It was a dark and stormy night. The scene, like the much parodied cliché, is hardly an unfamiliar one. The Bible is full of dark and stormy weather, and it is doubtless the evangelist’s intention for us to call to mind such highlights as Jonah walking the plank; and Moses trapped between an angry army and a salty sea; and maybe even those echoes, scattered throughout the Hebrew Scriptures—in Job, and elsewhere—of still older myths from the ancient Near East, of God wrestling with the watery forces of chaos and darkness and death, the subjugation of which is the very condition of peace and light and life. Water is, in the symbolic universe of the Bible, that most ambivalent of elements.

The waves beat into the boat, so that the boat was already filling. There are really only two possible endings for stories like this: either the protagonists survive the turbulence, or they are overwhelmed by it. Good stories try to have both, of course, and the biblical narratives aren’t half bad on that front. I mean, they—Jonah, Moses, Jesus and the disciples in the boat—all survive in the end, and maybe even in a rhetorically cheap way, literally with a deus ex machina to save them. But this is not to say that their lives were not really ever in danger. Jonah is forced to jump into the darkness, and is engulfed, first by the waves, and then by the monster, and in it, Jonah descends into the depths. Moses and the Israelites are forced to flee, having thought that they would just walk free; and there they were, trapped, seemingly doomed to perish, whether by spear or sea. The boat was already filling, and Jesus was asleep, as terror and despair fell upon his disciples.

But none of these stories go far enough, as we well know, on this side of Good Friday and Easter. They are, at best, pale premonitions of a much better story: one in which the protagonist not only faces the prospect of death, but death itself. The voice that once commanded winds and waves—and they stopped—it would be silenced. The hands that calmed the storm, they would be nailed to a tree; and then they would hang limp; and then they would go cold in rigor mortis. The dead Christ would be as dead as they come. As dead as we will all go.


A week from today, I shall—God-willing—be ordained to the priesthood. On the ensuing Tuesday, I will offer the Mass for the first time, and I hope that many of you will be here for that. On this occasion, it is customary—at least in our circles—for the newly ordained priest to present Our Lady with thirty-three roses: that is, our Lord’s age when he offered up his life for our sake. At the same time, the new priest is to present his mother with a bouquet of roses too: the same number as the age at which he was ordained. Whether intentional or not, the symbolism is striking, if also rather blunt: just as Jesus gives up his life, the priest does so also. Put more starkly: just as Jesus is dead to his mother—recall his words on the cross, entrusting her to the care of the beloved disciple—the new priest is dead to his mother. Frankly, I’m not sure that my mother would approve.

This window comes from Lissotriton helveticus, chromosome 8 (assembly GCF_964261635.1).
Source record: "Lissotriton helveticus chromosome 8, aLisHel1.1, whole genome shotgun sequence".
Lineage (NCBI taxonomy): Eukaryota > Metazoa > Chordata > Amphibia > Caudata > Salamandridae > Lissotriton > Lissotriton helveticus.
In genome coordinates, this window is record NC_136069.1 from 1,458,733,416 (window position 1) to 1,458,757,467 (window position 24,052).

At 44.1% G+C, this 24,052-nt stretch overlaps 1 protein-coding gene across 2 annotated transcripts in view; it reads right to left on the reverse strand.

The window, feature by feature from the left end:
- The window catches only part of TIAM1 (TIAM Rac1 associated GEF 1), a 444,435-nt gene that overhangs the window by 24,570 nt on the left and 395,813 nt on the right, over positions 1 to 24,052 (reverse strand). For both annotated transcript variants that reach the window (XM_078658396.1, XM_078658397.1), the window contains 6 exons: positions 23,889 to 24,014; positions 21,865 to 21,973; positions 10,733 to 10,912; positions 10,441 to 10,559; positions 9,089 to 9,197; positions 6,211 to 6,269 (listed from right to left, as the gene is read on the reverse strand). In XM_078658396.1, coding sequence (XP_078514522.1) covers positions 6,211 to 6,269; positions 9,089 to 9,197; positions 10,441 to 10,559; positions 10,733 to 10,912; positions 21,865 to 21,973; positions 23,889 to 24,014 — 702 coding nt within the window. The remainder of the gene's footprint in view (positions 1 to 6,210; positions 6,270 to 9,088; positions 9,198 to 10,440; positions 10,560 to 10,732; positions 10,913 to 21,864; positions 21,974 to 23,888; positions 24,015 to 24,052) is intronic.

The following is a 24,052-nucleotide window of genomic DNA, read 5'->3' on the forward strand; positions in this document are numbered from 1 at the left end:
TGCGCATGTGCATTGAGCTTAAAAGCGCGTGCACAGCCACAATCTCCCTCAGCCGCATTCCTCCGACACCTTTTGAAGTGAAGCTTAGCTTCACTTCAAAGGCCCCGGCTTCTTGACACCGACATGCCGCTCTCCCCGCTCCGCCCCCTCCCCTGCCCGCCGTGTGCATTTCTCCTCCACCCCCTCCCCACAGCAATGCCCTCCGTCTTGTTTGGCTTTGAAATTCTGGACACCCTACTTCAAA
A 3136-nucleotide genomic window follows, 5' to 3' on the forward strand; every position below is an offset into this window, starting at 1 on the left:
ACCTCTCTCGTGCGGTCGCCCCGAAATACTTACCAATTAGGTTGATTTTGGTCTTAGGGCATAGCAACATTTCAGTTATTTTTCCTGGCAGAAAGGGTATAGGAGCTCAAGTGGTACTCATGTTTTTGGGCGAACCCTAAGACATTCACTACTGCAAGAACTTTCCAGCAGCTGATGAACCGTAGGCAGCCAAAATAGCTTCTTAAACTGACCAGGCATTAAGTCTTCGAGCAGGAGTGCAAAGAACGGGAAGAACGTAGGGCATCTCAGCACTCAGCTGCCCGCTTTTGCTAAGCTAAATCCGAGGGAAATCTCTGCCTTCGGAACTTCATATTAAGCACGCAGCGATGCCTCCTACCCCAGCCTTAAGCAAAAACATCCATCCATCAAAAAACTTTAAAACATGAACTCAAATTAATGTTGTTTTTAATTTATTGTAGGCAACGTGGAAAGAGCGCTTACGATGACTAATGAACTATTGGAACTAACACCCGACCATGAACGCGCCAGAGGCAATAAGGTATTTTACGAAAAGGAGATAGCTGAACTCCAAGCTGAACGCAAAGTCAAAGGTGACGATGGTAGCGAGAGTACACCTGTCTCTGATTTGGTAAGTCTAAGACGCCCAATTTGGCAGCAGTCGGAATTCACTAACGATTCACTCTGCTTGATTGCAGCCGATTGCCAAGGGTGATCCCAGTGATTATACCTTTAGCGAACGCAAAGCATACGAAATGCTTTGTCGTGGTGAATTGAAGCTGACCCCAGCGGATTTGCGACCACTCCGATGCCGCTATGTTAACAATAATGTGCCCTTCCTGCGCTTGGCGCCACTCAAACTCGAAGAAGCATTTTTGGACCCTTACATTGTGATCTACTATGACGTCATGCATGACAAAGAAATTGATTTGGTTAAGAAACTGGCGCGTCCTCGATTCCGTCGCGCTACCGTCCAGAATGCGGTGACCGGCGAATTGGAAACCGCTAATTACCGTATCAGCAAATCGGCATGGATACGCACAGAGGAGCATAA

In any case, this connexion made between discipleship and death is not, of course, limited to how we talk about priesthood. Or, better yet, it is how we talk about the priesthood of all believers. For all we say at baptisms about water as an element of life and vitality, or freshness and purity, it is—as we have seen already—also the agent of chaos and death. After all, in baptism, the new disciple is drowned: she is plunged into the depths with Jonah, who foreshadows Christ, to die the death that Jesus died, so as to rise in his resurrection. Appearances notwithstanding, that font is a dangerous place.

All have died, St Paul tells us, and therefore we live no longer for ourselves, but for him who for our sake died and was raised. The old has passed away; behold, the new has come. If our deaths are not faked, not mere symbols, on a thin and toothless understanding of symbolism, then surely something must be different now. We are, after all, all of us people of the resurrection, dead men and women, walking.


But what does this mean?

We might go straight to The Dead Poets’ Society (or, more likely if you are a regular at Mary Mags, Horace’s Odes), and adopt a sort of carpe diem attitude of living each day as if it were our last, by which people typically mean a sort of indulgent form of self-actualisation or, at best, the warm-and-fuzzy sentiment of telling our friends and family how much we love them. This is fine as far as it goes, but it hardly goes anywhere at all.

More characteristic of Christian circles is the injunction to be dead to our base desires, by which religious leaders typically mean our sexual or otherwise carnal desires. This too is fine as far as it goes: there is certainly room for expanding our theologies of asceticism and abstinence. But it is also so easily and so often perverted, not just into a hatred of the body, but also an instrument of oppression and control. To be dead in this way is to be inert, passive and lifeless: that is, the opposite of participating in the abundance of resurrection life.